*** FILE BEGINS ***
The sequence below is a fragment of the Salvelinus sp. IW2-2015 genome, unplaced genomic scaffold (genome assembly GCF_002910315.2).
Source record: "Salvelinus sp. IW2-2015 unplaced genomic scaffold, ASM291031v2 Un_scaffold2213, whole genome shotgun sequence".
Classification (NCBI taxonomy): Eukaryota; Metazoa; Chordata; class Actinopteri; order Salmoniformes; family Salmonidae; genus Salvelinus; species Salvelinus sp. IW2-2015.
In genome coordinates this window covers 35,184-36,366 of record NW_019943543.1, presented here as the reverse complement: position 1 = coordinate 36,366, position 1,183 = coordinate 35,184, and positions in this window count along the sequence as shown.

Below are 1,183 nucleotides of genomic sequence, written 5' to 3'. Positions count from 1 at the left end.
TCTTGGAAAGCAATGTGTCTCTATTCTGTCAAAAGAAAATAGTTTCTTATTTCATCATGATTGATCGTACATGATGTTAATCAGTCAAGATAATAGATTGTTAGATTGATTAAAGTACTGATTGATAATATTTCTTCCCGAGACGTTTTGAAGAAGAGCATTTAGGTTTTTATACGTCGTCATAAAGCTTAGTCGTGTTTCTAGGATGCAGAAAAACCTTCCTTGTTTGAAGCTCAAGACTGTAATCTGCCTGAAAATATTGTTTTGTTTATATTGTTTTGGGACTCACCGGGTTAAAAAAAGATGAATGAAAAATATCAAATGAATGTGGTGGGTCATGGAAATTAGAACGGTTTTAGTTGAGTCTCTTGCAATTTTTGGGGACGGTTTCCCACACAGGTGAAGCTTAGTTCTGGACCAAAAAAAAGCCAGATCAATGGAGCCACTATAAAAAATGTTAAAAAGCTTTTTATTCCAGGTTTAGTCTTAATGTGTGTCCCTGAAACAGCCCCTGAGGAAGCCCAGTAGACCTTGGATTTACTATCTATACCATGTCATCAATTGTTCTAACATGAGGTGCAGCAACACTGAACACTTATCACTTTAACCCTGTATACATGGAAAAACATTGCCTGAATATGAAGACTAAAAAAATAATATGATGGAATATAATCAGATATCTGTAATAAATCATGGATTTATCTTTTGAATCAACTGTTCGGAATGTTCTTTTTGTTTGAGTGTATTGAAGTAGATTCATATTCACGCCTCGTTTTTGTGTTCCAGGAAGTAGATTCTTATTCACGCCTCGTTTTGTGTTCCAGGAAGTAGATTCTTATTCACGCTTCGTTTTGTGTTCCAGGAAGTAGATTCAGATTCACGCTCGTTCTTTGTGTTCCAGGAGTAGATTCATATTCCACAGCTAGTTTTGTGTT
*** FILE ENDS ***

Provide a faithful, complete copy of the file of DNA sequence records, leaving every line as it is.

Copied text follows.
The sequence below is a fragment of the Salvelinus sp. IW2-2015 genome, unplaced genomic scaffold (genome assembly GCF_002910315.2).
Source record: "Salvelinus sp. IW2-2015 unplaced genomic scaffold, ASM291031v2 Un_scaffold2213, whole genome shotgun sequence".
Classification (NCBI taxonomy): Eukaryota; Metazoa; Chordata; class Actinopteri; order Salmoniformes; family Salmonidae; genus Salvelinus; species Salvelinus sp. IW2-2015.
In genome coordinates this window covers 35,184-36,366 of record NW_019943543.1, presented here as the reverse complement: position 1 = coordinate 36,366, position 1,183 = coordinate 35,184, and positions in this window count along the sequence as shown.

Below are 1,183 nucleotides of genomic sequence, written 5' to 3'. Positions count from 1 at the left end.
TCTTGGAAAGCAATGTGTCTCTATTCTGTCAAAAGAAAATAGTTTCTTATTTCATCATGATTGATCGTACATGATGTTAATCAGTCAAGATAATAGATTGTTAGATTGATTAAAGTACTGATTGATAATATTTCTTCCCGAGACGTTTTGAAGAAGAGCATTTAGGTTTTTATACGTCGTCATAAAGCTTAGTCGTGTTTCTAGGATGCAGAAAAACCTTCCTTGTTTGAAGCTCAAGACTGTAATCTGCCTGAAAATATTGTTTTGTTTATATTGTTTTGGGACTCACCGGGTTAAAAAAAGATGAATGAAAAATATCAAATGAATGTGGTGGGTCATGGAAATTAGAACGGTTTTAGTTGAGTCTCTTGCAATTTTTGGGGACGGTTTCCCACACAGGTGAAGCTTAGTTCTGGACCAAAAAAAAGCCAGATCAATGGAGCCACTATAAAAAATGTTAAAAAGCTTTTTATTCCAGGTTTAGTCTTAATGTGTGTCCCTGAAACAGCCCCTGAGGAAGCCCAGTAGACCTTGGATTTACTATCTATACCATGTCATCAATTGTTCTAACATGAGGTGCAGCAACACTGAACACTTATCACTTTAACCCTGTATACATGGAAAAACATTGCCTGAATATGAAGACTAAAAAAATAATATGATGGAATATAATCAGATATCTGTAATAAATCATGGATTTATCTTTTGAATCAACTGTTCGGAATGTTCTTTTTGTTTGAGTGTATTGAAGTAGATTCATATTCACGCCTCGTTTTTGTGTTCCAGGAAGTAGATTCTTATTCACGCCTCGTTTTGTGTTCCAGGAAGTAGATTCTTATTCACGCTTCGTTTTGTGTTCCAGGAAGTAGATTCAGATTCACGCTCGTTCTTTGTGTTCCAGGAGTAGATTCATATTCCACAGCTAGTTTTGTGTT